Deciding

PIC.gov Home Page Link

Deciding - Goal Setting and Prioritization

Play 1: Make Specific Commitments

What is it? Making specific commitments to a limited number of actions and results in order to focus our efforts and resources for maximum impact. Because if everything is a priority, then nothing is a priority.

What are we aiming for? While our priorities may fluctuate and shift over time, our program and organization has a clear, steady purpose. This is articulated in clear goals that speak to the mission outcomes we are here to achieve. We can re-prioritize when it’s needed, but this is something we avoid doing frequently. Generally, people on our team should be able to explain what they do and how it relates to our overall priorities easily. Regardless of our level in an organization and our structure, we are headed in the same direction.

Key Questions (Ask yourself “why/why not” or “how” after each):

Deciding

Deciding Practice 2: Planning

Considering and committing to the path forward, in order to coordinate delivery decisions

Our plans guide decision-making, at both the strategic and operational levels. We refer to and update our plans on a regular basis because they are living documents. As part of the planning process we take into account multiple stakeholders and consider the needs of our key customers, both internal and external. We have a standard way of identifying and planning for risks, and our plans take into account timeline and resource constraints. When we develop plans, we make sure they align to our overall mission or organizational vision.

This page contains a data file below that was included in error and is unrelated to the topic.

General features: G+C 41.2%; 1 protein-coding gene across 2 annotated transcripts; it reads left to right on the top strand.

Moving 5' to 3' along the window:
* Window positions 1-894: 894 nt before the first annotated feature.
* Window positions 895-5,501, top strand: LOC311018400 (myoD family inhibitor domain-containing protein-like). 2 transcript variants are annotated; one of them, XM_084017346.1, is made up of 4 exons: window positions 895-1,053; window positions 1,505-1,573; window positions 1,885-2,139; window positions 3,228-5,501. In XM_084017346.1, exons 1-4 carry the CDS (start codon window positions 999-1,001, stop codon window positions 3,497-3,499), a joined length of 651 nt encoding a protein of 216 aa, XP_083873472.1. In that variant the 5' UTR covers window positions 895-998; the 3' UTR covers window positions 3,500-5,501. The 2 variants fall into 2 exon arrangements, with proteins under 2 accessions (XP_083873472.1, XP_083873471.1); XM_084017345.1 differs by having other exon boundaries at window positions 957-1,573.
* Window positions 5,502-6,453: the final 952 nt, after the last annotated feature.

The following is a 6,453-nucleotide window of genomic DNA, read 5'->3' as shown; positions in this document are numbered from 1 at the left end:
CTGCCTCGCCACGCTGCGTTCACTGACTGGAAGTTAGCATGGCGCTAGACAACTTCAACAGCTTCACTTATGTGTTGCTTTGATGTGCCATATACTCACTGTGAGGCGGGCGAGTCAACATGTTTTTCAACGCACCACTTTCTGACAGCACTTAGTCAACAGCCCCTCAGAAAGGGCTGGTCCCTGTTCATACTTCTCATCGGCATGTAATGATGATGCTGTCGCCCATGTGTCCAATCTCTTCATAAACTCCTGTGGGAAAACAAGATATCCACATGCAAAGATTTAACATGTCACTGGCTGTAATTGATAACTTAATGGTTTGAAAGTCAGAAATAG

Checklist:

Deciding

Deciding - Evaluation

Play 3: Assess Success

What is it? Assessing the success of goals to determine whether outcomes are being met and to inform policy or programmatic decisions.

What are we aiming for? We want to know that our programs are meeting their intended outcomes so we periodically dive deeper to gather evidence or data that helps us answer that question. We use the best available evidence to rigorously and credibly document program effectiveness, make hard choices, and learn more systematically what works, for whom, under what circumstances. We understand why we expect our program to have impact and we use that insight to inform our strategies, plans and measures. Where evidence is lacking for important policy and program implementation areas, we seek to develop rigorous evidence.

Key Questions (Ask yourself “why/why not” or “how” after each):